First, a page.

I find many authors are unaware of the rules that exist on the various social media platforms. Although they may click on the “I agree” button when signing up for an account, they don’t ACTUALLY read what they are agreeing to. Just like speeding, you are welcome to break the rules on social media, but be prepared to accept the penalty. The penalties tend to range from your account being frozen for a short time to your account being completely removed.
It isn’t uncommon for me to hear comments like “Facebook is being mean to me,” or “Twitter has frozen my account again,” or “I’m in Twitter Jail again.” The implication is that the social media is singling the author out for special punishment. Generally speaking that isn’t true.
To many, comments like are mentioned above make you look like a dork, whether you are aware of it or not.
There are 2 important rules that are regularly enforced on Facebook and 2 on Twitter as follows:
Unbreakable Facebook Rules:
- #1 Facebook rule – Must use your real name for a personal profile – “You will not provide any false personal information on Facebook, or create an account for anyone other than yourself without permission.”
This is a problem for authors who write under a pen name. They open a personal profile on Facebook under their pen name and at some point Facebook challenges them to prove their identity. If a pen name is created from initials instead of a full first name, then there is little problem, but if a pen name is completely contrived, it is difficult to defend. The penalty for breaking this rule is the profile account being shut down as it is considered to be fraudulent.
- #2 Facebook rule – “You will not use your personal timeline primarily for your own commercial gain, and will use a Facebook Page for such purposes.”
As authors, we need to primarily use our “Author Page” or “Business Page” to talk about our books – or the content on our blog if we aren’t published yet. Can we occasionally mention our books on our personal profile? Yes, of course. But the primary site for promotional material needs to be our author page.
Unbreakable Twitter Rules:
- Twitter rule #1 – No graphic or violent content
This rule is typically only enforced upon complaint. Twitter as well as other social media platforms see themselves as being a PG environment. Overt violence, graphic content, nudity or racy content can be sanctioned. This comes into play with author’s book covers. Generally speaking, if your book cover is published successfully on Amazon, you likely won’t have trouble displaying it on Twitter, but be aware of this rule.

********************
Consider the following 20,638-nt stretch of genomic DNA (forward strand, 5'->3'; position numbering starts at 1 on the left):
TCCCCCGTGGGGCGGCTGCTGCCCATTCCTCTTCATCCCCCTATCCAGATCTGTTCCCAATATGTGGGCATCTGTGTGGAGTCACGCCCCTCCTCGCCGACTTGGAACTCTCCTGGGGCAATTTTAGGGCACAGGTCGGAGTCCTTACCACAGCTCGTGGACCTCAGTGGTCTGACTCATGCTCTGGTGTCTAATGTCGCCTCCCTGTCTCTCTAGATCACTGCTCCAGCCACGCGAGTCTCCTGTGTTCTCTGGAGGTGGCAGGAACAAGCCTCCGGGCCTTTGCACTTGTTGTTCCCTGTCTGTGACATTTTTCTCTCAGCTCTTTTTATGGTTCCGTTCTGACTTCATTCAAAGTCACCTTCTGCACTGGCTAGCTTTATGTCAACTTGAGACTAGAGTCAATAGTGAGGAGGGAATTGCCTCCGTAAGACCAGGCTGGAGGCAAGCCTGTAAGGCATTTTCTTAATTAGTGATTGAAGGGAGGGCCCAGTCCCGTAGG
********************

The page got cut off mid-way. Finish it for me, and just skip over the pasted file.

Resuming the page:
- Twitter rule #2 – “You may not use Twitter’s services for the purposes of spamming anyone.” eg Tweets consist mainly of links shared without commentary
The tweets shared on Twitter should be a mixture of content tweets and promo tweets. What this means is you should share a selection of tweets with a link and tweets without a link. Twitter accounts with content that only consists of tweets with links can be frozen or shut down. Likewise, accounts with repetitive “Buy my book” content can be frozen for a period of time or completely shut down.
We’re at the end of our 4 easy suggestions.
They sound doable, don’t they? I think, with a bit of practice, anyone can become more comfortable on social media.
- Take some time to play with hashtags in your communications.
- Create a new bio and see how it resonates with your audience.
- Find content to share with your audience. See what people like by watching their actions. And don’t just talk about yourself and your books.
- Use the various social media platforms without breaking the rules. There is nothing more heartbreaking than seeing a hard working author totally lose their platform because they unknowingly broke some rules.
You can find me on social media and subscribe to my blog. Like Anne, I regularly post helpful information for authors focused at a beginner level.
And mostly importantly, have fun!
by Barb Drozdowich (@sugarbeatbc) April 15, 2018
What about you, scriveners? Do you find social media daunting? What is your pet peeve about the way writers use social media? Do you find social media helps you sell books? Do you have any questions for Barb?
Barb Drozdowich is a technical and book marketing consultant and the author of 17 books on Internet marketing. She also loves to read and has been a book review blogger since 2010. Her book blog is Sugarbeat’s Books.
Barb has 15 years of teaching and technical training experience and has spent 1000s of hours tutoring authors. You can find her at Bakerview Consulting.